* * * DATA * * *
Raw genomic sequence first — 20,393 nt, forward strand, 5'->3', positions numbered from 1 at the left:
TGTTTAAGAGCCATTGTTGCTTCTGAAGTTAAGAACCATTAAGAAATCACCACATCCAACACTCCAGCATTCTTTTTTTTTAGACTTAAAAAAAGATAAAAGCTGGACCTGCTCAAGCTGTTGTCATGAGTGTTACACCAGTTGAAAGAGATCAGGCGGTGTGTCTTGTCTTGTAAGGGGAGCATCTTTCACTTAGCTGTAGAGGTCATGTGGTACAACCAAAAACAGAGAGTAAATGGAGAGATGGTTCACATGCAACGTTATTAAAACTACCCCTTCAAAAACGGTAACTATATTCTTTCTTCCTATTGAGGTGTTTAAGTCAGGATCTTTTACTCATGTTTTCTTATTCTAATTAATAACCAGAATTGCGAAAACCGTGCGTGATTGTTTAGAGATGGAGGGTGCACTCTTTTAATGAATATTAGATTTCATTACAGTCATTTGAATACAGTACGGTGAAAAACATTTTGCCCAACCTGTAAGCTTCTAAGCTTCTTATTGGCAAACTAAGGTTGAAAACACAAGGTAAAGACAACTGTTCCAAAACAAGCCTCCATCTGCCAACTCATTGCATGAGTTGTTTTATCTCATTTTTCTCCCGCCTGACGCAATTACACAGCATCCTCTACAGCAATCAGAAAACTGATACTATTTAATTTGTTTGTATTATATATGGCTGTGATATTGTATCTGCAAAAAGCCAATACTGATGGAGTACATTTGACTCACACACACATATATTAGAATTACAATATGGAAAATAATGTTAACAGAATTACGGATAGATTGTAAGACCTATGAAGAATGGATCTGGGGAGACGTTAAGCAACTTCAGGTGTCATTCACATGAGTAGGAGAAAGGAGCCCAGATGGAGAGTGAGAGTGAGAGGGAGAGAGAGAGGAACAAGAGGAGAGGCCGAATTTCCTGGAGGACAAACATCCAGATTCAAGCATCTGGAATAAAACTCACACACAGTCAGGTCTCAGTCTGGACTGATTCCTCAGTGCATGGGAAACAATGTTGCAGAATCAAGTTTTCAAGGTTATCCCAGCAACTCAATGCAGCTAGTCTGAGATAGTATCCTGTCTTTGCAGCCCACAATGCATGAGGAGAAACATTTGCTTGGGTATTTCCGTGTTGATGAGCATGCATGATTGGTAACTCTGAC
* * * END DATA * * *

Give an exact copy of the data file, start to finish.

Raw genomic sequence first — 20,393 nt, forward strand, 5'->3', positions numbered from 1 at the left:
TGTTTAAGAGCCATTGTTGCTTCTGAAGTTAAGAACCATTAAGAAATCACCACATCCAACACTCCAGCATTCTTTTTTTTTAGACTTAAAAAAAGATAAAAGCTGGACCTGCTCAAGCTGTTGTCATGAGTGTTACACCAGTTGAAAGAGATCAGGCGGTGTGTCTTGTCTTGTAAGGGGAGCATCTTTCACTTAGCTGTAGAGGTCATGTGGTACAACCAAAAACAGAGAGTAAATGGAGAGATGGTTCACATGCAACGTTATTAAAACTACCCCTTCAAAAACGGTAACTATATTCTTTCTTCCTATTGAGGTGTTTAAGTCAGGATCTTTTACTCATGTTTTCTTATTCTAATTAATAACCAGAATTGCGAAAACCGTGCGTGATTGTTTAGAGATGGAGGGTGCACTCTTTTAATGAATATTAGATTTCATTACAGTCATTTGAATACAGTACGGTGAAAAACATTTTGCCCAACCTGTAAGCTTCTAAGCTTCTTATTGGCAAACTAAGGTTGAAAACACAAGGTAAAGACAACTGTTCCAAAACAAGCCTCCATCTGCCAACTCATTGCATGAGTTGTTTTATCTCATTTTTCTCCCGCCTGACGCAATTACACAGCATCCTCTACAGCAATCAGAAAACTGATACTATTTAATTTGTTTGTATTATATATGGCTGTGATATTGTATCTGCAAAAAGCCAATACTGATGGAGTACATTTGACTCACACACACATATATTAGAATTACAATATGGAAAATAATGTTAACAGAATTACGGATAGATTGTAAGACCTATGAAGAATGGATCTGGGGAGACGTTAAGCAACTTCAGGTGTCATTCACATGAGTAGGAGAAAGGAGCCCAGATGGAGAGTGAGAGTGAGAGGGAGAGAGAGAGGAACAAGAGGAGAGGCCGAATTTCCTGGAGGACAAACATCCAGATTCAAGCATCTGGAATAAAACTCACACACAGTCAGGTCTCAGTCTGGACTGATTCCTCAGTGCATGGGAAACAATGTTGCAGAATCAAGTTTTCAAGGTTATCCCAGCAACTCAATGCAGCTAGTCTGAGATAGTATCCTGTCTTTGCAGCCCACAATGCATGAGGAGAAACATTTGCTTGGGTATTTCCGTGTTGATGAGCATGCATGATTGGTAACTCTGAC